aNewDomain — Just hold on, hold on a little longer.
She is hanging from a ledge by the fingernails of one hand. The other hand flails for purchase on something, anything. You’ll do. Her view is of the world above, of one potentially friendly face in a mad sea of pain. Chaos, confusion, hatred, poverty, exploitation. Rage and grief and loss, love too risky to embark upon.
The view below: nothing.
What a temptation to not exist. She knows that nothingness is not happiness, that it’s the end of everything. All the good goes out with the bad, in the end, and there is no-one left to feel good. But there is so little good. Just, so little. Even when she smiles she does so sadly, holding in tears, and so here she is on the ledge.
You want to pull her up. They told you in psychology school that’s what you’re supposed to do: Save them. Rescue them. Rescue them from their symptoms, go to war with them against their feelings. Kill the anxiety, kill the depression, kill the grief, kill … the patient.
Because all that stuff is her, all that madness is her, and it’s interwoven with her sanity. She can’t kill her pain without killing herself — and neither can you.
To make the depression go away, you have to make her go away.
So what can you do? If you reach down and pull her up, it’s up into this world. The world of pain. This world thinks she’s worth less than her uterus. That gay people cause hurricanes, that it’s her fault she’s unemployed even though she fills out four applications a day and has a master’s degree. That a snowball disproves climate change.
This world is going to gnaw on her not because she’s crazy but because she can’t, won’t adjust to insanity.
So what the fuck are you going to do?
I’m on my own ledge, man.
I first had suicidal thoughts when I was thirteen years old. Since then they visit every few hours. Five or six times a day. And they’re a choice. See, all the bad stuff that happens, all the knowledge I can’t keep out, well, I can’t control that. But I can control whether I live another ten minutes or another day.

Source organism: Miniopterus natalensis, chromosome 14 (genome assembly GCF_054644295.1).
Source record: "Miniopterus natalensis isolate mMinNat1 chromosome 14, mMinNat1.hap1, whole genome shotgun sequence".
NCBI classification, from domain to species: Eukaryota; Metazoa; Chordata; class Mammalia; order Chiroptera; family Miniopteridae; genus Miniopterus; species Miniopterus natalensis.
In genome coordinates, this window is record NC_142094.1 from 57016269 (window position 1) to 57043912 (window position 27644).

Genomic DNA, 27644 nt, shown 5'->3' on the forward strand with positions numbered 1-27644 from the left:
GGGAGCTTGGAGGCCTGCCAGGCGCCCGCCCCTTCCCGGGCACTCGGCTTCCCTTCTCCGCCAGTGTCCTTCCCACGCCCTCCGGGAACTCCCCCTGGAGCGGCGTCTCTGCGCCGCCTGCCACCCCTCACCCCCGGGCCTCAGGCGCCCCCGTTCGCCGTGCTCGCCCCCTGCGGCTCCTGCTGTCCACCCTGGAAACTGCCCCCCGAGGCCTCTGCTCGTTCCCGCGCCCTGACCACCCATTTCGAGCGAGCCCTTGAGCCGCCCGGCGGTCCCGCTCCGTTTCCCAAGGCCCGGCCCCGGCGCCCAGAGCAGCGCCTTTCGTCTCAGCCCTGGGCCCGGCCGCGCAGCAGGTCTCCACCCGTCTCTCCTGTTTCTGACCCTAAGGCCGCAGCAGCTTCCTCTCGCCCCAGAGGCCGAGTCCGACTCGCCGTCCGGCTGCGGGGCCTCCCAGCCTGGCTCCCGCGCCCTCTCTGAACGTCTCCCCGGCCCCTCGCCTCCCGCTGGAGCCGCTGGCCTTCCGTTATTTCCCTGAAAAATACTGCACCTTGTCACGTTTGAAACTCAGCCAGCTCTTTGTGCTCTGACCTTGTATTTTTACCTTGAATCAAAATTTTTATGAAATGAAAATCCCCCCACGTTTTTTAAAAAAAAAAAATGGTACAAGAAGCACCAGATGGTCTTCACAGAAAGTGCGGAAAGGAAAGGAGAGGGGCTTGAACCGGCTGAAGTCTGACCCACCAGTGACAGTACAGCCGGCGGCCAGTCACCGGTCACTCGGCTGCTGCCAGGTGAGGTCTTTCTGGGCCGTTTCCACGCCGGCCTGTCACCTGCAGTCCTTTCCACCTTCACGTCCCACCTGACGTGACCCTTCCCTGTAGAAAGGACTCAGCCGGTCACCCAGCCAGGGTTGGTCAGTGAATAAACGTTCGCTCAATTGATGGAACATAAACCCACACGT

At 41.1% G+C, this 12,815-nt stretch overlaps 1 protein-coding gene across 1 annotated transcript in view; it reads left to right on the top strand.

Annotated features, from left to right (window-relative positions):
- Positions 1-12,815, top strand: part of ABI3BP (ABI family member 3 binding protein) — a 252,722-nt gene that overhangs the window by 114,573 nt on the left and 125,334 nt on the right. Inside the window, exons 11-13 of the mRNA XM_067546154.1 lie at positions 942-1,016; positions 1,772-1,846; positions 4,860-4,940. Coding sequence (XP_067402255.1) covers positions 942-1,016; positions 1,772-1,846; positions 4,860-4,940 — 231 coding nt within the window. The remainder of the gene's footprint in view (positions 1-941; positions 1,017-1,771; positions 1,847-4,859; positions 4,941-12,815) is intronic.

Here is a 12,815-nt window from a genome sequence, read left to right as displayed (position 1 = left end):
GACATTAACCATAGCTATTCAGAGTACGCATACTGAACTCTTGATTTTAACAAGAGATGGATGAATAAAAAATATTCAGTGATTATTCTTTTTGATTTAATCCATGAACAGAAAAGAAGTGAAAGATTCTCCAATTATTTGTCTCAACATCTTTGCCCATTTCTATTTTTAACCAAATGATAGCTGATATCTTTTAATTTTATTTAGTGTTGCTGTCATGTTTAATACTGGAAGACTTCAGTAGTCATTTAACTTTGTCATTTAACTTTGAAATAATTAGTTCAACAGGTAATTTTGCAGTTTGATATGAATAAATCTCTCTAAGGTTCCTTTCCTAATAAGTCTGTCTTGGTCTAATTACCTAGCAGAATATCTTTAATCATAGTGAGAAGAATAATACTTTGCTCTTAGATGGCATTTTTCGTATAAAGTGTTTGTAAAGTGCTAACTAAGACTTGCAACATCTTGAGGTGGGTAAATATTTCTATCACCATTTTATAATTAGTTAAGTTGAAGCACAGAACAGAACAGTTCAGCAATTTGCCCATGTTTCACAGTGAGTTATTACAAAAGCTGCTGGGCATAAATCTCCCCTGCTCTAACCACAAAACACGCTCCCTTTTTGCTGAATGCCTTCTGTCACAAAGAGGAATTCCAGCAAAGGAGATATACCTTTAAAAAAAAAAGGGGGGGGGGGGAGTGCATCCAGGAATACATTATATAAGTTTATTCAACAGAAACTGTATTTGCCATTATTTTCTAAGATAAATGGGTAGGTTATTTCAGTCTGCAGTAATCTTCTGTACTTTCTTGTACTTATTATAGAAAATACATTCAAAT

I can hang on another minute, another day.
And every day is a choice: Let go or face up to it. I choose to face it. I hope this is courage but I’m just not sure. All I know is, knowing I chose today helps me cope with today.
I’m gripping onto the ledge with my fingernails and some of them are cracked but my hands are strong now. Thirty years of hanging here, I’ve got a pretty good grip on the situation.
She wants you to know that. She wants you to know, really, that you can’t save her; nobody can. In the end it’s all just a matter of timing. We all fall into the abyss, out of existence, and never mind the pretty stories they tell you in Sunday school. In the end, you can’t save her, I can’t save her, and she sure as hell can’t save herself.
What to do?
Well, you can try, but you can’t drag her back up. Not in good conscience. And not with only one hand. See, you haven’t realized yet that you’re facing down the same darkness, the same white, empty eternity. You only have one hand to try to grasp her with, and you’re flailing with it, not realizing your other hand is gripping the same ledge by the your own cracked fingernails.
I can’t save you, man.
All I can do is get down on the ledge with you, be with you. All we can do is be together as best we can. Look back up into life if you can bear it, look out into the void until it doesn’t terrify you anymore, but mostly look here.
Look at me and I’ll look back.
Out here on the ledge, that’s the best any of us can do.
There’s no hurry, after all. Eternity can wait.
For aNewDomain, I’m Jason Dias.
Image one: by Robert Huffstutter [CC BY 2.0 (http://creativecommons.org/licenses/by/2.0)], via Wikimedia Commons); image two: “Giant snowball Oxford” by Kamyar Adl – Flickr. Licensed under CC BY 2.0 via Wikimedia Commons.
Cover image: Ehow.com, All Rights Reserved.